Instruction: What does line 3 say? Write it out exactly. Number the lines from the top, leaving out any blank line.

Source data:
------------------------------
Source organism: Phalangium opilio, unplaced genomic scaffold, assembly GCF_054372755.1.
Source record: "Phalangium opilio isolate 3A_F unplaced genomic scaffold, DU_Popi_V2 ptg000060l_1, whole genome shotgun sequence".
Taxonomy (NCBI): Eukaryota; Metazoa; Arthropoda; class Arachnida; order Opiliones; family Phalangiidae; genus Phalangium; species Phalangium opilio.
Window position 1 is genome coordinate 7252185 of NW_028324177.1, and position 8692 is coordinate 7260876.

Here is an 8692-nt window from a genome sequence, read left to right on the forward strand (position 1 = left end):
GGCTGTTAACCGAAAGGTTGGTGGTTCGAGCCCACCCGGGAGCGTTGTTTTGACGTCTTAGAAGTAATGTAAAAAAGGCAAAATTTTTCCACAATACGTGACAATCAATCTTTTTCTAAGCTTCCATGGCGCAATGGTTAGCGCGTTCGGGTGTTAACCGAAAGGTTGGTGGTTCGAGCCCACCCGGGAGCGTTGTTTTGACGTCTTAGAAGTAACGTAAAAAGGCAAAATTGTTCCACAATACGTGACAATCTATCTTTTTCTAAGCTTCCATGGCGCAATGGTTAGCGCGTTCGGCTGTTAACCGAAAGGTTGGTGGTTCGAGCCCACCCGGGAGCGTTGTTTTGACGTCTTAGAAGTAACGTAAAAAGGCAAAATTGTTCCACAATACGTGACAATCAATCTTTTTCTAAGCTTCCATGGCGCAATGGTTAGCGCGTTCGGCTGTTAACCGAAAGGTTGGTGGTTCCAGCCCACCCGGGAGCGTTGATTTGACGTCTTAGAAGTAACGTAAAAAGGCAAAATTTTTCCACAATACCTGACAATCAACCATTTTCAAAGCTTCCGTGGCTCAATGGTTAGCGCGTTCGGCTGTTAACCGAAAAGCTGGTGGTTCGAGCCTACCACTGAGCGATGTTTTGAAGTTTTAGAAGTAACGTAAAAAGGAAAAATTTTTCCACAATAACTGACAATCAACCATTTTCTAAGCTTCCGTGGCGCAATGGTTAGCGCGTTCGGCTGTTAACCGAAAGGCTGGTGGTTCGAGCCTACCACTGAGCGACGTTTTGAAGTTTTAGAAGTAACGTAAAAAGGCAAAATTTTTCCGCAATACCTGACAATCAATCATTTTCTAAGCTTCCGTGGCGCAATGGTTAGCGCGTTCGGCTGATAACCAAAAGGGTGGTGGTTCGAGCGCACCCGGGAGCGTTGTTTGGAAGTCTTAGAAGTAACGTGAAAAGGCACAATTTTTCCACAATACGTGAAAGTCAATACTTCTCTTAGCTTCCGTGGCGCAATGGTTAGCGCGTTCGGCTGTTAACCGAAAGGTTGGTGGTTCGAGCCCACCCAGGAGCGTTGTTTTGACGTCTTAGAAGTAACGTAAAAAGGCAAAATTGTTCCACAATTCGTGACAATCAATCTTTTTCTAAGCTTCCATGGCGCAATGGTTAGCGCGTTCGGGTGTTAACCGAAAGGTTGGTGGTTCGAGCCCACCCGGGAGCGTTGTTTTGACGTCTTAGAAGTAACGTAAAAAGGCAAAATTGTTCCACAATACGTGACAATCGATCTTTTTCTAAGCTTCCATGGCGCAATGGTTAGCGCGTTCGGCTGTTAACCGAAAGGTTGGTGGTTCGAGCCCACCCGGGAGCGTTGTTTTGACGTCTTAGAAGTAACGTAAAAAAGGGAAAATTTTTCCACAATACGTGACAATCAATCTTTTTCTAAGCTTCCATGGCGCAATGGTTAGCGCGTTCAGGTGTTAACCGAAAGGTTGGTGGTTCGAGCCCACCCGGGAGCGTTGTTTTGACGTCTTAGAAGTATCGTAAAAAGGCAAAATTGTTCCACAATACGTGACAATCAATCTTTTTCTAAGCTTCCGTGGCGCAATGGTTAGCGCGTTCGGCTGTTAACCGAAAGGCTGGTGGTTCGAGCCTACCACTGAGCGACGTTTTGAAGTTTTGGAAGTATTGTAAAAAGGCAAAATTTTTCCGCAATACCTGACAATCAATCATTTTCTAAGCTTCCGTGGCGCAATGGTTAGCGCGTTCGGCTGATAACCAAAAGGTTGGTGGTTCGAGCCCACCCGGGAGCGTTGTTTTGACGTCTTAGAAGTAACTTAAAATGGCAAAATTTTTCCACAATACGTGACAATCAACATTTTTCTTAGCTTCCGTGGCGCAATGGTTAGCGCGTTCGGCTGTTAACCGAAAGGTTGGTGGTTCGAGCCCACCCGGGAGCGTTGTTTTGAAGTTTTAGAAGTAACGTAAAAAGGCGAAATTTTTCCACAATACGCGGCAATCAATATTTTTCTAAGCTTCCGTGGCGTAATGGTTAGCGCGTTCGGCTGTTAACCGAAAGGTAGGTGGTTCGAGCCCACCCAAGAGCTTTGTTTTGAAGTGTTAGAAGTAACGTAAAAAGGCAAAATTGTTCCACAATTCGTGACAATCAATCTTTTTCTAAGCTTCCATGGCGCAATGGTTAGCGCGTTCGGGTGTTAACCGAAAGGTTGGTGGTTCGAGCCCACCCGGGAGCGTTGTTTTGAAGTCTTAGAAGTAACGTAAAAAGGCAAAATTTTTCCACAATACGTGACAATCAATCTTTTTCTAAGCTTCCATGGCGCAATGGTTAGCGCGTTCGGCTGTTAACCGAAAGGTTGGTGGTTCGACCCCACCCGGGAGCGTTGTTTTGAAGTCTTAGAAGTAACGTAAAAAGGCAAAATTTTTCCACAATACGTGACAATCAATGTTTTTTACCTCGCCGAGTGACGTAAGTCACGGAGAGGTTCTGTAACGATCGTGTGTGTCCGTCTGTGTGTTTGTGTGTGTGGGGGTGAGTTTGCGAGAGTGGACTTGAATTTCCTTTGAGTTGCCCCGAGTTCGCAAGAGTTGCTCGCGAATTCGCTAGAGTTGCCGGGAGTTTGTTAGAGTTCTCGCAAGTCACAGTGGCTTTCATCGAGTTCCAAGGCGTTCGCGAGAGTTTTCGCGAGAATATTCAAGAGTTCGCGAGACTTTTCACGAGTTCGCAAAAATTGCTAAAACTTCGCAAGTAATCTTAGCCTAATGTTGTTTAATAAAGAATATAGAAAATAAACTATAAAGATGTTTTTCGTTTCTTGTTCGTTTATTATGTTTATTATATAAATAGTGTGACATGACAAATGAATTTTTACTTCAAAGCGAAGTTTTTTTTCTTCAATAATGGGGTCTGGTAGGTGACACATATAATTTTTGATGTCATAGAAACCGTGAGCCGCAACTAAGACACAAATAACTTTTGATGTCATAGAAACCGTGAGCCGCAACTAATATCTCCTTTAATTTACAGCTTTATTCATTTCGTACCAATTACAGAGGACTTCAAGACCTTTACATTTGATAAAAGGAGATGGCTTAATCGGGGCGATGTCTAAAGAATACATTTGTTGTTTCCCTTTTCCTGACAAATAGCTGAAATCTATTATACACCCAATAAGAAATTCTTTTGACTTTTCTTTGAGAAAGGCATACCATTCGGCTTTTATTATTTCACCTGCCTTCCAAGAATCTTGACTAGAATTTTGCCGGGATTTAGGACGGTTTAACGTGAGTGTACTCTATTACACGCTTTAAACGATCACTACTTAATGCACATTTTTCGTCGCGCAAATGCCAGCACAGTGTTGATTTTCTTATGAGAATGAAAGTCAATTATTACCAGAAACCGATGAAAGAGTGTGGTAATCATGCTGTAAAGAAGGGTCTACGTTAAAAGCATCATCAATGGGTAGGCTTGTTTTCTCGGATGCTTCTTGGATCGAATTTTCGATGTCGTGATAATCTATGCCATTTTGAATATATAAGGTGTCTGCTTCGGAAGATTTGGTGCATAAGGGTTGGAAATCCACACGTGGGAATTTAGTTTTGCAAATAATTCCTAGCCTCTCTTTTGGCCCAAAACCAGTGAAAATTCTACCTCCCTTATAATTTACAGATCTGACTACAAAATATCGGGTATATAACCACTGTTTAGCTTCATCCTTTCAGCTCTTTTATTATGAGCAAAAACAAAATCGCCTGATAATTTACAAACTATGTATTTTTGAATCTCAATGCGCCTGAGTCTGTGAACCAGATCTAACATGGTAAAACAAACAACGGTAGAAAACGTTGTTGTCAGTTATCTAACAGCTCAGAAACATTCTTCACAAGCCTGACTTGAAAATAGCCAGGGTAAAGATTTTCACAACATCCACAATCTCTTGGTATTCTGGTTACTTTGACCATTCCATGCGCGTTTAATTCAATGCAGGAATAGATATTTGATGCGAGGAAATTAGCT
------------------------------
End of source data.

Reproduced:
Taxonomy (NCBI): Eukaryota; Metazoa; Arthropoda; class Arachnida; order Opiliones; family Phalangiidae; genus Phalangium; species Phalangium opilio.